North Carolina legislators want to give prosecutors a new tool to go after big-time drug dealers: new felonies for those who sell drugs to people who die of an overdose. But those who work with users of opioids and other substances covered by the proposal warn it could have unintended—and deadly—consequences. 

The House passed its version of the so-called death-by-distribution legislation Monday. (The Senate approved its bill last week, but after the House’s vote, the Senate’s version went back to a committee for revisions.) About twenty states have similar laws to charge distributors of fatal drugs with homicide or another felony. 

“Bills like this drive up rates of overdose death because it decreases the probability of people reaching out for help in the event of an overdose,” says Virgil Hayes, advocacy and program manager for the North Carolina Harm Reduction Coalition.

The bill would apply to opioids, cocaine, methamphetamine, and depressants. Dealers who sell to people who then die from using them would be charged with a class C or B2 felony—classes that include second-degree rape and second-degree murder, respectively—depending on their prior record. Class C felonies carry a maximum sentence of just over nineteen years; class B2 felonies, more than forty years.

“I don’t believe we should criminalize the addiction, and this bill does not do that,” bill sponsor Representative Dean Arp said during a recent committee debate. “… But for those people who peddle poison for profit and kill kids, the hand of justice cannot be soft. Justice demands more.”

Death-by-distribution laws date back more than three decades, to the passage of a federal law aimed at preventing drug-related deaths. North Carolina already has a law that allows prosecutors to charge someone with drug-induced homicide, but unlike the new proposal, the existing law requires proving someone acted with malice. 

Proponents say that’s too hard a threshold to meet—according to the Health in Justice Action Lab at Northeastern University School of Law, North Carolina prosecutors have brought just seventy-five drug-induced homicides charges in the twenty-five years since the state law was enacted—and prosecutors need to be able to cast a wider net.

But it’s not clear that the new charges would deter people from using or selling drugs. A 2018 Pew review of forty-eight states found no relationship between drug imprisonment and drug use, drug arrests, and drug-related deaths. According to an analysis by the Drug Policy Alliance, some of the states that have most aggressively sought to charge distributors in buyers’ deaths have also seen overdose rates go up.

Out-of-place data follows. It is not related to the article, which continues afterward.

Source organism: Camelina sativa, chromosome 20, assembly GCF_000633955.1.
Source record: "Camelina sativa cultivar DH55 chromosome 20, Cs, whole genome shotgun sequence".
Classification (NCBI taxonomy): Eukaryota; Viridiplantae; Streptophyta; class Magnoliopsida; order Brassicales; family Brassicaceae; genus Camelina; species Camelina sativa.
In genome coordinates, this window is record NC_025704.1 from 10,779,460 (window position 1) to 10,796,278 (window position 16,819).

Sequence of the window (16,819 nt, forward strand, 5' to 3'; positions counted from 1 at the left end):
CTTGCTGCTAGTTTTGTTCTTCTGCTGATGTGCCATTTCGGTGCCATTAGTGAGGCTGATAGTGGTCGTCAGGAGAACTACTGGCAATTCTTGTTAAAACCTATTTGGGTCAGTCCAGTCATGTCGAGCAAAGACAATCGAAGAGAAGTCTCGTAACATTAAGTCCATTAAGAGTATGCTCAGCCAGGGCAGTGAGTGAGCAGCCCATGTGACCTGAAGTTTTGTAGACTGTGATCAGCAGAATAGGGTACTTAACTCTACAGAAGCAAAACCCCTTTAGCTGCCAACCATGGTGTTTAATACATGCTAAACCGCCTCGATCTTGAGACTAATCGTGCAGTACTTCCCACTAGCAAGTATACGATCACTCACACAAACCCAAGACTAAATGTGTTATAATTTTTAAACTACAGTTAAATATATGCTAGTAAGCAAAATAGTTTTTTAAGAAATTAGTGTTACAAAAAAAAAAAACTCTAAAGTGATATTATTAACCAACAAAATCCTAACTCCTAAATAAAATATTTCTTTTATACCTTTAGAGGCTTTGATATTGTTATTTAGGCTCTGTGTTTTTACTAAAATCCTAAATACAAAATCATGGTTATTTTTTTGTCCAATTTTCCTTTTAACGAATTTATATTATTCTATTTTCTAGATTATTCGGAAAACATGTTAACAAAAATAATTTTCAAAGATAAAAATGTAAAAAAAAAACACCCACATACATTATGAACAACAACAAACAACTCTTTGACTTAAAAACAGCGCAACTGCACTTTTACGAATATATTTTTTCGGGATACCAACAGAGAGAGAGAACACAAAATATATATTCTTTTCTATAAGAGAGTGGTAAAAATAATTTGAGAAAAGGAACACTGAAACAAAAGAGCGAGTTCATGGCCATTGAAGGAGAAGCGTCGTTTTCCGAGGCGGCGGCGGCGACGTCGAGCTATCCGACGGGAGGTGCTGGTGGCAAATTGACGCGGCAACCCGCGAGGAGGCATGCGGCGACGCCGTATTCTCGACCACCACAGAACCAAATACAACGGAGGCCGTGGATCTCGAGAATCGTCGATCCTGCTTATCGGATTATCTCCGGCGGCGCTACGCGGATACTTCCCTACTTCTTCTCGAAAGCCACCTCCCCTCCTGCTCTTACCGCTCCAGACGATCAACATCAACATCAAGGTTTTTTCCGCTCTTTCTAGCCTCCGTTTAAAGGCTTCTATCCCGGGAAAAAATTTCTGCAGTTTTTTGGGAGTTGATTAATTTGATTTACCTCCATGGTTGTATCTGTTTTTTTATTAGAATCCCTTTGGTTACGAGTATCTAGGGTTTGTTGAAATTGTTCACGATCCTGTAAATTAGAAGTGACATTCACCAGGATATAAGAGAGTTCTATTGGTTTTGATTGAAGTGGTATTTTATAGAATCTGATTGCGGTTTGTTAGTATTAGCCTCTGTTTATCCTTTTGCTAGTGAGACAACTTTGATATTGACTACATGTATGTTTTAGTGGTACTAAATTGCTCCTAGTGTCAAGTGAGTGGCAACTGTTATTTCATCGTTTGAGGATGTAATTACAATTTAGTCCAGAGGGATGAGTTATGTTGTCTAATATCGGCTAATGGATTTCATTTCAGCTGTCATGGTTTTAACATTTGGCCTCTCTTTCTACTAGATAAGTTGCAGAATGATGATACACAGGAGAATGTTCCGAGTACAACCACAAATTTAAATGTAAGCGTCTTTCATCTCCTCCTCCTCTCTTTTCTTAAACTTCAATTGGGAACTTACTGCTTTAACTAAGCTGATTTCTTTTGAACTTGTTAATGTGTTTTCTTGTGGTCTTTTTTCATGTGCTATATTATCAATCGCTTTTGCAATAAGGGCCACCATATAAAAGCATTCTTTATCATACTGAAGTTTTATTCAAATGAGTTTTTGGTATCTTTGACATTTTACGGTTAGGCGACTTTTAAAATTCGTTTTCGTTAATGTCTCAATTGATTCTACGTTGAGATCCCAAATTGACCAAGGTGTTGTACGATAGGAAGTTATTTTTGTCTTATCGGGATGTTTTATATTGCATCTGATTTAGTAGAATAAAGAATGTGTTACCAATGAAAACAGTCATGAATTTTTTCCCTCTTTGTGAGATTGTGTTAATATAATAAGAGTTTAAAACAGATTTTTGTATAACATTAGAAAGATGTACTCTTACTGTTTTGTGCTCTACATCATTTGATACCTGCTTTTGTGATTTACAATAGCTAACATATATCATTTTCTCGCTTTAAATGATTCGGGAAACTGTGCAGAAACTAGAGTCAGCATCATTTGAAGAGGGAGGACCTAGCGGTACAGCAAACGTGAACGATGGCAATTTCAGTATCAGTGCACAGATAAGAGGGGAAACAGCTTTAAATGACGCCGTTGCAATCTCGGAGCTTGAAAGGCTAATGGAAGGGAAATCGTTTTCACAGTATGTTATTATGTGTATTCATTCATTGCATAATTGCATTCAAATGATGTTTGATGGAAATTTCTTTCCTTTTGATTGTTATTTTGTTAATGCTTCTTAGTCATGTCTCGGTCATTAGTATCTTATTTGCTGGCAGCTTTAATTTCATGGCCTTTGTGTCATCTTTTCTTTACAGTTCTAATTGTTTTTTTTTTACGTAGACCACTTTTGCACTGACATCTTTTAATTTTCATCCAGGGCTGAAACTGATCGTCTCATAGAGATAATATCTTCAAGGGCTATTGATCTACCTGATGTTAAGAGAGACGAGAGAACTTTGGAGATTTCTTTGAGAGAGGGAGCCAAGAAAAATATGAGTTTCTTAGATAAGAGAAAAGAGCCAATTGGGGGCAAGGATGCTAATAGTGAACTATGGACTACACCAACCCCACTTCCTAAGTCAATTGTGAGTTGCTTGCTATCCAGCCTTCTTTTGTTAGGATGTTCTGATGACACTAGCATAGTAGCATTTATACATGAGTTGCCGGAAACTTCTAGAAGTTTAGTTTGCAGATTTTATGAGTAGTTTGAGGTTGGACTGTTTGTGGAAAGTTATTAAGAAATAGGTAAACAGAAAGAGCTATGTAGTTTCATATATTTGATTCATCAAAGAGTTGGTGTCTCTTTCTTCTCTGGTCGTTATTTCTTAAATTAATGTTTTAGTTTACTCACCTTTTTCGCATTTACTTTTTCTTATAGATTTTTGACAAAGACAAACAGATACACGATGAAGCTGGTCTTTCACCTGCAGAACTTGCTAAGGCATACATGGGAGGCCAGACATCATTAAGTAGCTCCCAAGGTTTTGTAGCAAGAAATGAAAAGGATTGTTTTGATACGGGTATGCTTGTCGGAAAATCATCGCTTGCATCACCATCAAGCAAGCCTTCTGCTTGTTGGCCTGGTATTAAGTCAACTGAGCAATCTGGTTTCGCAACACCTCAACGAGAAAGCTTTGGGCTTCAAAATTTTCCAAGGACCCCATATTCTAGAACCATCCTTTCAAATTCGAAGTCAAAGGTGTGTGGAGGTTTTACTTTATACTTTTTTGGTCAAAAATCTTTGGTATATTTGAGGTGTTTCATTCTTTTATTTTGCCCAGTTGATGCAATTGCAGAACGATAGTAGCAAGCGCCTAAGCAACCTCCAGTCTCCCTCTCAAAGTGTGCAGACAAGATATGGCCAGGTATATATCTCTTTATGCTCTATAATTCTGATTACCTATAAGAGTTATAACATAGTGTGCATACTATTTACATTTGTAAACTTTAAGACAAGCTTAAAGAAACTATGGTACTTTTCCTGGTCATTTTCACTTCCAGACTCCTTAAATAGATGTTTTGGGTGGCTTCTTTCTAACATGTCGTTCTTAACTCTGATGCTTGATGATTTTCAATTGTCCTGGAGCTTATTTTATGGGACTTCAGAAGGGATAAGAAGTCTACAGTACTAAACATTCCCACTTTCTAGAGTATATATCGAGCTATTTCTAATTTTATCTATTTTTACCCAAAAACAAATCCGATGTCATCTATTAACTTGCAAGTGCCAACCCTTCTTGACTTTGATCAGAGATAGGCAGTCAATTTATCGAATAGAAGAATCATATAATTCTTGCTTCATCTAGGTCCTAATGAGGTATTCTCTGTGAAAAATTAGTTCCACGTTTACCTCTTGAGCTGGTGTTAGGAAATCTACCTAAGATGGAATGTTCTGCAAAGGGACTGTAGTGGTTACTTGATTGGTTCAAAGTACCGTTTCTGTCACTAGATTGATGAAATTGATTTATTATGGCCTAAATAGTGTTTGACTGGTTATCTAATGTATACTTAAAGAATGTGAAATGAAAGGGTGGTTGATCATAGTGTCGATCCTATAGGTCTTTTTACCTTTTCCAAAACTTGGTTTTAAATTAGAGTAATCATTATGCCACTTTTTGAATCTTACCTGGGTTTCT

In an attempt to address concerns that the bill would deter people from calling 911, lawmakers added an amendment last month exempting from prosecution those who get immunity under the state’s Good Samaritan law. That law protects people who call 911 while they or someone else is overdosing from being prosecuted for the possession of small amounts of drugs.

But neither that provision nor the Good Samaritan law really addresses the reality of how these drugs are used, Hayes says. They’re often shared or bought from someone who sells small amounts to support their own habit. 

The death-by-distribution bill applies to anyone who “unlawfully sells, or delivers as part of a sale, at least one certain controlled substance” to a user who dies as a result. At a time as frantic as an overdose, people aren’t going perform “mental calculations” to figure out which laws they have immunity from and which they don’t, Hayes says. 

“In reality, I just don’t see the Good Samaritan provision as-is doing much of any good with this bill,” Hayes says. 

Critics point to drug-induced homicide prosecutions as a signal of what’s to come if this proposal becomes law. Through a review of news reports from 2000 to 2017, the Health in Justice Action Lab found that, nationally, half of people accused of drug-induced homicide weren’t dealers, but rather a caretaker, relative, friend, or partner of the person who died. 

“In addition to not affecting its intended target of high-end traffickers,” Hayes says, “what will end up happening if this law is put into place—we’re going to see more people incarcerated who are struggling with addiction.”

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